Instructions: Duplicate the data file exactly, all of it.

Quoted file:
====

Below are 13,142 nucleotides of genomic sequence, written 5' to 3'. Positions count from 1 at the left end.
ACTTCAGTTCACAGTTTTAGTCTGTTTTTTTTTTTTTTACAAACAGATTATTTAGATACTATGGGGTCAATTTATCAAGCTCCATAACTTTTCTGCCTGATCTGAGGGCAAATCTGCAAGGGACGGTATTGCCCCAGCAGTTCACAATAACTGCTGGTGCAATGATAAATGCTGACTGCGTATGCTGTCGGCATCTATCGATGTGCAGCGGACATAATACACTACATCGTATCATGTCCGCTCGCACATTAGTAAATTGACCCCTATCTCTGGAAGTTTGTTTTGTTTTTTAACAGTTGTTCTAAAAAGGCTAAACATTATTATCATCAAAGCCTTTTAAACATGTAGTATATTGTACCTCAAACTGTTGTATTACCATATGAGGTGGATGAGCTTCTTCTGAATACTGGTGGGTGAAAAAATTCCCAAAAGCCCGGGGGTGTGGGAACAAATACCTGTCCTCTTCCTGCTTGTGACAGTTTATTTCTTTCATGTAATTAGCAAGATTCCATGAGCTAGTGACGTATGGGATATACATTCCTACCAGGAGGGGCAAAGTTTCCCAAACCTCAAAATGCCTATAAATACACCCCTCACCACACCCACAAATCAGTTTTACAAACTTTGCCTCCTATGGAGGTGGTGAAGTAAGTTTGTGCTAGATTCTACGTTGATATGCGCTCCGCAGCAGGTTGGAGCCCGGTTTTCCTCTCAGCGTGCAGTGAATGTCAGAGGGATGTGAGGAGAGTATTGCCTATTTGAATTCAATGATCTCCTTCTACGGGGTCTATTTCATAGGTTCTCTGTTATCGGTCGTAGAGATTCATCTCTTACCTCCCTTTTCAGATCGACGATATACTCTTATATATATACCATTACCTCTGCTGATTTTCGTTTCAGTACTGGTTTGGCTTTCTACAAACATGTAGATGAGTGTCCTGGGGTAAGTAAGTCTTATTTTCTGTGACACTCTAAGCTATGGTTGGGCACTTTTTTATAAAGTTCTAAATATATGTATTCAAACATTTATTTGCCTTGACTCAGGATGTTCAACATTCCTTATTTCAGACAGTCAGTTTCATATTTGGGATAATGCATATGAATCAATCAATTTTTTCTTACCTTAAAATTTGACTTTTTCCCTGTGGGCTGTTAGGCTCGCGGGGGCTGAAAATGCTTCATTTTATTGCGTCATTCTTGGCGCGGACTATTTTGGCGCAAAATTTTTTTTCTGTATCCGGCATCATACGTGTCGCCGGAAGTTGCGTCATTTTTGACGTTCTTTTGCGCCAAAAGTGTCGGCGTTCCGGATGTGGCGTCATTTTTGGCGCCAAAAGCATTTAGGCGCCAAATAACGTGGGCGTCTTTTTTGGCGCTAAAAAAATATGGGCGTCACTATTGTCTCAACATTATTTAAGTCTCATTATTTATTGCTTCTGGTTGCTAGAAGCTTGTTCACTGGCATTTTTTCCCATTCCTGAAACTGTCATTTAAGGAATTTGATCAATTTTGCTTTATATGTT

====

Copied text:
Below are 13,142 nucleotides of genomic sequence, written 5' to 3'. Positions count from 1 at the left end.
ACTTCAGTTCACAGTTTTAGTCTGTTTTTTTTTTTTTTACAAACAGATTATTTAGATACTATGGGGTCAATTTATCAAGCTCCATAACTTTTCTGCCTGATCTGAGGGCAAATCTGCAAGGGACGGTATTGCCCCAGCAGTTCACAATAACTGCTGGTGCAATGATAAATGCTGACTGCGTATGCTGTCGGCATCTATCGATGTGCAGCGGACATAATACACTACATCGTATCATGTCCGCTCGCACATTAGTAAATTGACCCCTATCTCTGGAAGTTTGTTTTGTTTTTTAACAGTTGTTCTAAAAAGGCTAAACATTATTATCATCAAAGCCTTTTAAACATGTAGTATATTGTACCTCAAACTGTTGTATTACCATATGAGGTGGATGAGCTTCTTCTGAATACTGGTGGGTGAAAAAATTCCCAAAAGCCCGGGGGTGTGGGAACAAATACCTGTCCTCTTCCTGCTTGTGACAGTTTATTTCTTTCATGTAATTAGCAAGATTCCATGAGCTAGTGACGTATGGGATATACATTCCTACCAGGAGGGGCAAAGTTTCCCAAACCTCAAAATGCCTATAAATACACCCCTCACCACACCCACAAATCAGTTTTACAAACTTTGCCTCCTATGGAGGTGGTGAAGTAAGTTTGTGCTAGATTCTACGTTGATATGCGCTCCGCAGCAGGTTGGAGCCCGGTTTTCCTCTCAGCGTGCAGTGAATGTCAGAGGGATGTGAGGAGAGTATTGCCTATTTGAATTCAATGATCTCCTTCTACGGGGTCTATTTCATAGGTTCTCTGTTATCGGTCGTAGAGATTCATCTCTTACCTCCCTTTTCAGATCGACGATATACTCTTATATATATACCATTACCTCTGCTGATTTTCGTTTCAGTACTGGTTTGGCTTTCTACAAACATGTAGATGAGTGTCCTGGGGTAAGTAAGTCTTATTTTCTGTGACACTCTAAGCTATGGTTGGGCACTTTTTTATAAAGTTCTAAATATATGTATTCAAACATTTATTTGCCTTGACTCAGGATGTTCAACATTCCTTATTTCAGACAGTCAGTTTCATATTTGGGATAATGCATATGAATCAATCAATTTTTTCTTACCTTAAAATTTGACTTTTTCCCTGTGGGCTGTTAGGCTCGCGGGGGCTGAAAATGCTTCATTTTATTGCGTCATTCTTGGCGCGGACTATTTTGGCGCAAAATTTTTTTTCTGTATCCGGCATCATACGTGTCGCCGGAAGTTGCGTCATTTTTGACGTTCTTTTGCGCCAAAAGTGTCGGCGTTCCGGATGTGGCGTCATTTTTGGCGCCAAAAGCATTTAGGCGCCAAATAACGTGGGCGTCTTTTTTGGCGCTAAAAAAATATGGGCGTCACTATTGTCTCAACATTATTTAAGTCTCATTATTTATTGCTTCTGGTTGCTAGAAGCTTGTTCACTGGCATTTTTTCCCATTCCTGAAACTGTCATTTAAGGAATTTGATCAATTTTGCTTTATATGTT